A short questionnaire was sent to all men and women of appropriate age, asking about their country of birth and the presence of diabetes in the subject and in relatives. Answers were obtained from 79% (10,236/12,952) of the men and 85% (16,481/19,416) of the women. Subjects with already known diabetes (2.5% of the men, 1.5% of the women) or of foreign origin (2.1% of the men, 7.6% of the women), subjects who had moved or were deceased (0% of the men, 2.0% of the women), and subjects with an unclear (27.4% of the men, 28.5% of the women) or insufficient FHD (15.0% of the men, 9.9% of the women) were excluded at this stage, in total 4,801 men and 8,178 women. Among the remaining respondents we found 2,106 men and 3,583 women with FHD, defined as known diabetes in at least one first-degree relative (mother, father, sister or brother) or at least two second-degree relatives (grandparents, uncle or aunt) and with onset of diabetes at age predominantly above 35 years (fewer than 6% were below 35 years). Furthermore, 3,329 men and 4,296 women were identified as having no known diabetes in their family, i.e. they did not have first- or second-degree relatives or cousins with known diabetes. Previous gestational diabetes was found in 424 women. From the three female groups, 35- to 44-year-old subjects born in the last third of each month were excluded because of financial restrictions.

All subjects with FHD (2,106 men and 3,146 women) along with subjects randomly selected among those without FHD, matched to the first group by age and municipality (2,424 men and 3,497 women), were then invited for examination at a primary health-care centre. Women with gestational diabetes were also invited (n=395). In total, 3,162 (69.8%) men and 4,946 (70.3%) women accepted the invitation. During the examination, the information obtained from the postal questionnaire regarding family background of diabetes was confirmed by questioning the participant. Uncertain heredity and (for women) pregnancy, breast-feeding and medical reasons excluded 33 men and 129 women at this stage. One man did not complete the OGTT and four women had mistakenly been excluded at some earlier point. Thus, the final study group comprised 7,949 individuals (3,128 men and 4,821 women, including 192 with previous gestational diabetes).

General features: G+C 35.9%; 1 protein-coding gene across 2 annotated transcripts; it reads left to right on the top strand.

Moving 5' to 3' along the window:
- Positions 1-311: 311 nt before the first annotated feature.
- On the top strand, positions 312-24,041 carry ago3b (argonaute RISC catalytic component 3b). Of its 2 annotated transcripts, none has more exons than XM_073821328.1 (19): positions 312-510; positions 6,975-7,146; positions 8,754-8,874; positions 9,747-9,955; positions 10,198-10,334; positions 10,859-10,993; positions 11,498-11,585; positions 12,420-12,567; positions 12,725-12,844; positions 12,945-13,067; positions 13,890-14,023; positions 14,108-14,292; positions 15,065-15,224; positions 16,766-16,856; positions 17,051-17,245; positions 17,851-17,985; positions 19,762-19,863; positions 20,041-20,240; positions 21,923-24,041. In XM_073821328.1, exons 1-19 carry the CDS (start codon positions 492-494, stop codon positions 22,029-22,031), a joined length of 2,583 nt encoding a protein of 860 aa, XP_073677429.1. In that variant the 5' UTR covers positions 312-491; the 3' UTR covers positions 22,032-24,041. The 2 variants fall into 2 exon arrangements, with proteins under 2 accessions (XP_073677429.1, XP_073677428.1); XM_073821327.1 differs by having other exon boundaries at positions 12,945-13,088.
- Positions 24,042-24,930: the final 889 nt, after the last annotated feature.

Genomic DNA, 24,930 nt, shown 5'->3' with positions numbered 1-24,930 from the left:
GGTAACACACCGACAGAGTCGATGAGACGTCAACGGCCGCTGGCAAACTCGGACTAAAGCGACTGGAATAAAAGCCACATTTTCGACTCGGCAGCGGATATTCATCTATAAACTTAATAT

Data regarding the men have been reported in part earlier [10]. However, at that time the 1985 World Health Organization (WHO) criteria for classification of glucose tolerance was used [11]. All subjects gave informed consent and the study was approved by the ethics committee of Karolinska University Hospital.

Classification of glucose tolerance

During the health examination a standard 75 g OGTT was performed in the morning after an overnight fast. Blood was sampled before and 2 h after glucose ingestion. Abnormal glucose regulation was defined according to the WHO 1998 criteria [12]. IFG, IGT, combined glucose intolerance (CGI; IFG+IGT) and type 2 diabetes were defined in relation to NGT. IFG, IGT and CGI were combined in the study and are referred to as ‘prediabetes’.

Classification of exposure

During the visit to the health-care centre, the participants confirmed their FHD and answered an extensive questionnaire covering information on lifestyle factors such as physical activity, dietary habits, tobacco use and alcohol consumption, as well as health status and psychosocial conditions.

Measurements of weight and height were performed with the subjects wearing light indoor clothes and no shoes. BMI was calculated; in interaction analyses it was categorised in two ways: <25.0 vs ≥25.0, i.e. normal weight vs overweight (including obesity); and <30.0 vs ≥30.0, i.e. non-obesity vs obesity.

Physical activity was assessed with the question ‘How physically active have you been during your leisure time during the last year?’, with four response options: (1) sedentary; (2) moderately active; (3) regular exercise; and (4) regular exercise and training [9]. In the interaction analysis, physical activity was categorised into physically inactive (response option 1) and physically active (response options 2–4).

Smoking status was based on questions on current and former consumption in the questionnaire, and subjects were classified as current users or non-current users (including never and former users).